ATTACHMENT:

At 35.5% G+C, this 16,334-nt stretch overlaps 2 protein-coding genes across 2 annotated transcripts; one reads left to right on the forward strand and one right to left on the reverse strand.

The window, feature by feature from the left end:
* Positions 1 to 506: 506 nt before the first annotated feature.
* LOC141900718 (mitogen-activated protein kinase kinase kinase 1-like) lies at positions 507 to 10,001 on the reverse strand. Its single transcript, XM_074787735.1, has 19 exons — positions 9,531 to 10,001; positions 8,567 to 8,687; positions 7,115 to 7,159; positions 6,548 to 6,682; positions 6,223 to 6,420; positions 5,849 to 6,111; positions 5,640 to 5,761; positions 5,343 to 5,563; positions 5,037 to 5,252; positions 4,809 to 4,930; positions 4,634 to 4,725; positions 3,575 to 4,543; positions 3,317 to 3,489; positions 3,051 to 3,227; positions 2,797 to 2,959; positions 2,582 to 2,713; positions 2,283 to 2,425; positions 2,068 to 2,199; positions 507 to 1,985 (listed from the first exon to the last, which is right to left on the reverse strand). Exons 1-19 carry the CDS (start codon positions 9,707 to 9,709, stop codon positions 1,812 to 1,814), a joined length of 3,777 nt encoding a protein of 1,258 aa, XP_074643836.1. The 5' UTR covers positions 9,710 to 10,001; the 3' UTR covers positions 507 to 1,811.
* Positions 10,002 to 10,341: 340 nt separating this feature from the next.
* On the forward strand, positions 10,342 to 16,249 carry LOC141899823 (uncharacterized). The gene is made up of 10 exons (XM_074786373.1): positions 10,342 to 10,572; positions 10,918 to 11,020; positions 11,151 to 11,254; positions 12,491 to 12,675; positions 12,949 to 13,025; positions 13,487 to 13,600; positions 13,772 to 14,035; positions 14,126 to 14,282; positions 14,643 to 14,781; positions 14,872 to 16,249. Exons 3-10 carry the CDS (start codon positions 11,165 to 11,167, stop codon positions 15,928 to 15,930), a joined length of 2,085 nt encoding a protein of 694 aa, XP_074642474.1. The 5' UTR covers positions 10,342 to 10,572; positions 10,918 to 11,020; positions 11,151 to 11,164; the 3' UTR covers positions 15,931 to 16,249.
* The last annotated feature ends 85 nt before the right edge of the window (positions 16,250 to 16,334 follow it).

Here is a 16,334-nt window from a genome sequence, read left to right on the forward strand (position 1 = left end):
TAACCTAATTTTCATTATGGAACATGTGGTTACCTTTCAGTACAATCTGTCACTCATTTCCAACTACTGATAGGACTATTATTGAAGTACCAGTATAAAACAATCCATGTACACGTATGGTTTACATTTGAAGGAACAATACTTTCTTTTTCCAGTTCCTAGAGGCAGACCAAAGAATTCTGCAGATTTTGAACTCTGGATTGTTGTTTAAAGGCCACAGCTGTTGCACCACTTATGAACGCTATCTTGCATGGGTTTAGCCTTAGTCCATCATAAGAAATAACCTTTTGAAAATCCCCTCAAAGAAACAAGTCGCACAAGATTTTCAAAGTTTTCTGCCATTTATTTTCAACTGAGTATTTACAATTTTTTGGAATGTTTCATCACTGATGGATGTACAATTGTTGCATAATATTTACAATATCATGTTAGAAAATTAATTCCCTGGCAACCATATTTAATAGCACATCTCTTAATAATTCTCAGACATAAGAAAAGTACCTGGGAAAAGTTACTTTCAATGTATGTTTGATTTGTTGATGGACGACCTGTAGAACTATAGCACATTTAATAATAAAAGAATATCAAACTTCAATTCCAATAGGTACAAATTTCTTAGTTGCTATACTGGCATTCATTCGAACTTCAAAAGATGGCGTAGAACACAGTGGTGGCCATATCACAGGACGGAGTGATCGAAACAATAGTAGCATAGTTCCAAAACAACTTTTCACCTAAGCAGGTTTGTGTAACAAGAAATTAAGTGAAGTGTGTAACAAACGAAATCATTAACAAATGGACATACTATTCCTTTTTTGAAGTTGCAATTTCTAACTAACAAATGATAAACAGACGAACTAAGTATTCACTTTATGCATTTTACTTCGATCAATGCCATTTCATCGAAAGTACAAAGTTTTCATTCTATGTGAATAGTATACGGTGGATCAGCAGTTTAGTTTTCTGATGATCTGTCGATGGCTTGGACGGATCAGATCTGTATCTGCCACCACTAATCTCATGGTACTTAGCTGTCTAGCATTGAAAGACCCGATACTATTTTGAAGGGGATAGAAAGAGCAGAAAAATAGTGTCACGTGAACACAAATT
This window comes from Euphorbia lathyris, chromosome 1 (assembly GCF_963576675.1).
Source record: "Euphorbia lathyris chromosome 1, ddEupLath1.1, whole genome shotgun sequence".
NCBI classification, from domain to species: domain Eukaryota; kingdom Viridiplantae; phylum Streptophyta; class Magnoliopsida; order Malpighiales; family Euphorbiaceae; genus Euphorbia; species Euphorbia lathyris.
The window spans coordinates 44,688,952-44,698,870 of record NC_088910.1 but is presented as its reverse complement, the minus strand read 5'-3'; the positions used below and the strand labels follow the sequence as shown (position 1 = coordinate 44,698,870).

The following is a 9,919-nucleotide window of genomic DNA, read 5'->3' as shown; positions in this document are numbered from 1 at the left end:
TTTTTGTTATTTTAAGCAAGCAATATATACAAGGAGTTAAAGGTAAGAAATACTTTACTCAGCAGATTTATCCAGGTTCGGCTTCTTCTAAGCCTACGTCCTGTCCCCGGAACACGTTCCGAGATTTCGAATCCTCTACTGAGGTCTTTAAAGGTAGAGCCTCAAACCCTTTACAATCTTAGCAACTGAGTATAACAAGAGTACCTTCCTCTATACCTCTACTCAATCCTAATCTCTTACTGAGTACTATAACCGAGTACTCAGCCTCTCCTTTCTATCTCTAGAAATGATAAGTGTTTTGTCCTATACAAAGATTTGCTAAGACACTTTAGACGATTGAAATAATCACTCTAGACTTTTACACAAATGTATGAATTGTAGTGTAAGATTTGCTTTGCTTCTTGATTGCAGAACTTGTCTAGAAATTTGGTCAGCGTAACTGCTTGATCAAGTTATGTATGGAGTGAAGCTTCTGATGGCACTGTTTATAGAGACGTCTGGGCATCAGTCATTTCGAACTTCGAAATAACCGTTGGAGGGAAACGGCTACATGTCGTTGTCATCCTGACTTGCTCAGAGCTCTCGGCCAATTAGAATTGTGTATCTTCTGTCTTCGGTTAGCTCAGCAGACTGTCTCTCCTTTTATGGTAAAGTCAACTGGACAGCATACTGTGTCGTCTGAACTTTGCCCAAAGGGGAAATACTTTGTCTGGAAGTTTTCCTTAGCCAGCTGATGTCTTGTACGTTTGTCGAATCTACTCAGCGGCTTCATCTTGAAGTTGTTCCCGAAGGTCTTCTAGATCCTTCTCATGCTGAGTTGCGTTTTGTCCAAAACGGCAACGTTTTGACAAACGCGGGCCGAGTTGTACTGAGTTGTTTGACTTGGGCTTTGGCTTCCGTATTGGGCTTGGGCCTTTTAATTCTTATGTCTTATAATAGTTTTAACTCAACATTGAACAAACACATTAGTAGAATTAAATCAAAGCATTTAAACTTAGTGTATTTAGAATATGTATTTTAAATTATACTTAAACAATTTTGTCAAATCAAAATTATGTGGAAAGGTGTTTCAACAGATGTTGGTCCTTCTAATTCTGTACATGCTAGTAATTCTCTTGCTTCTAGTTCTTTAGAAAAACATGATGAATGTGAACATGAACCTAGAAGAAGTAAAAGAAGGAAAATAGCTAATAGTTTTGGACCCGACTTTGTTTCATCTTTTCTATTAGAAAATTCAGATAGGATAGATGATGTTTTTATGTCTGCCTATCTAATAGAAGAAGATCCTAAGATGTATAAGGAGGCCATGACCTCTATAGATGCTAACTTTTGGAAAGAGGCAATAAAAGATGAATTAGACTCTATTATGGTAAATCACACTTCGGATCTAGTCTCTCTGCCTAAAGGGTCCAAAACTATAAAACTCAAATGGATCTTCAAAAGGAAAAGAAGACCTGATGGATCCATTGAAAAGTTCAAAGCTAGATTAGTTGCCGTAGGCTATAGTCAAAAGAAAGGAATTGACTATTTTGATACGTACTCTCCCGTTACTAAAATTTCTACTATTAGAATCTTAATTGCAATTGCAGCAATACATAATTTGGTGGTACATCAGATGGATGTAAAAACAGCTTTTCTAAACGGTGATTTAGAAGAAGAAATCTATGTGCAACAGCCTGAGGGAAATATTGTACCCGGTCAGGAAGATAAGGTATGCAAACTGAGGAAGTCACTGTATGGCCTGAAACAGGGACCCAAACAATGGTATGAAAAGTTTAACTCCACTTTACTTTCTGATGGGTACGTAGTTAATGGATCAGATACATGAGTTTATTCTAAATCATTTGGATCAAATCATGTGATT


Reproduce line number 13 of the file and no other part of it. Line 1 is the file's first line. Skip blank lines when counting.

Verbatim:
The window spans coordinates 44,688,952-44,698,870 of record NC_088910.1 but is presented as its reverse complement, the minus strand read 5'-3'; the positions used below and the strand labels follow the sequence as shown (position 1 = coordinate 44,698,870).